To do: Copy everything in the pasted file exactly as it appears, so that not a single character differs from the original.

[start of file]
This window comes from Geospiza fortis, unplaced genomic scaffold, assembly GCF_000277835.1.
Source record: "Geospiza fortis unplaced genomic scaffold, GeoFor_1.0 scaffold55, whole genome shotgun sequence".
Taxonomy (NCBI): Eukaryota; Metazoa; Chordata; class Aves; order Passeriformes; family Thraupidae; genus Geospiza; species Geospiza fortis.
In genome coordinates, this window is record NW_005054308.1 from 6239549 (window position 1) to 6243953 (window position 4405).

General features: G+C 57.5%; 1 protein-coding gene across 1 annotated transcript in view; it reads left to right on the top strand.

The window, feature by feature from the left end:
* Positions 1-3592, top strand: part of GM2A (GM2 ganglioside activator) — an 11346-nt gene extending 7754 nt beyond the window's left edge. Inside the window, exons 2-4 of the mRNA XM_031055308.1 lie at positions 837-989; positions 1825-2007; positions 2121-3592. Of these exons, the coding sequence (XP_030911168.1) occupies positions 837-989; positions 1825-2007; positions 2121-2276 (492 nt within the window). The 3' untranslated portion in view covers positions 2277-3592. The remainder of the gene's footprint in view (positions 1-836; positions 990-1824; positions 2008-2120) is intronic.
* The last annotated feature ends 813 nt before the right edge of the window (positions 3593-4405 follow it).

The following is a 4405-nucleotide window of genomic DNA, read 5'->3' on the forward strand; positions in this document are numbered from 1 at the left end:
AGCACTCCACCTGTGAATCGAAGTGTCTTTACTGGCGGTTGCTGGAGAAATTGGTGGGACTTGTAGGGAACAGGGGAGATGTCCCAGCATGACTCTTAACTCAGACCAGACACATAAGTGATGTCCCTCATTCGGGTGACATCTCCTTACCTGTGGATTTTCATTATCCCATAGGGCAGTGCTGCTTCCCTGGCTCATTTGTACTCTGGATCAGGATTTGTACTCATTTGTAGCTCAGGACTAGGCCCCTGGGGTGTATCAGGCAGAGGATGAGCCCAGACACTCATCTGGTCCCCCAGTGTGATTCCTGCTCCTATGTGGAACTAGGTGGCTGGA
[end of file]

This window comes from Geospiza fortis, unplaced genomic scaffold, assembly GCF_000277835.1.
Source record: "Geospiza fortis unplaced genomic scaffold, GeoFor_1.0 scaffold55, whole genome shotgun sequence".
Taxonomy (NCBI): Eukaryota; Metazoa; Chordata; class Aves; order Passeriformes; family Thraupidae; genus Geospiza; species Geospiza fortis.
In genome coordinates, this window is record NW_005054308.1 from 6239549 (window position 1) to 6243953 (window position 4405).

General features: G+C 57.5%; 1 protein-coding gene across 1 annotated transcript in view; it reads left to right on the top strand.

The window, feature by feature from the left end:
* Positions 1-3592, top strand: part of GM2A (GM2 ganglioside activator) — an 11346-nt gene extending 7754 nt beyond the window's left edge. Inside the window, exons 2-4 of the mRNA XM_031055308.1 lie at positions 837-989; positions 1825-2007; positions 2121-3592. Of these exons, the coding sequence (XP_030911168.1) occupies positions 837-989; positions 1825-2007; positions 2121-2276 (492 nt within the window). The 3' untranslated portion in view covers positions 2277-3592. The remainder of the gene's footprint in view (positions 1-836; positions 990-1824; positions 2008-2120) is intronic.
* The last annotated feature ends 813 nt before the right edge of the window (positions 3593-4405 follow it).

The following is a 4405-nucleotide window of genomic DNA, read 5'->3' on the forward strand; positions in this document are numbered from 1 at the left end:
AGCACTCCACCTGTGAATCGAAGTGTCTTTACTGGCGGTTGCTGGAGAAATTGGTGGGACTTGTAGGGAACAGGGGAGATGTCCCAGCATGACTCTTAACTCAGACCAGACACATAAGTGATGTCCCTCATTCGGGTGACATCTCCTTACCTGTGGATTTTCATTATCCCATAGGGCAGTGCTGCTTCCCTGGCTCATTTGTACTCTGGATCAGGATTTGTACTCATTTGTAGCTCAGGACTAGGCCCCTGGGGTGTATCAGGCAGAGGATGAGCCCAGACACTCATCTGGTCCCCCAGTGTGATTCCTGCTCCTATGTGGAACTAGGTGGCTGGA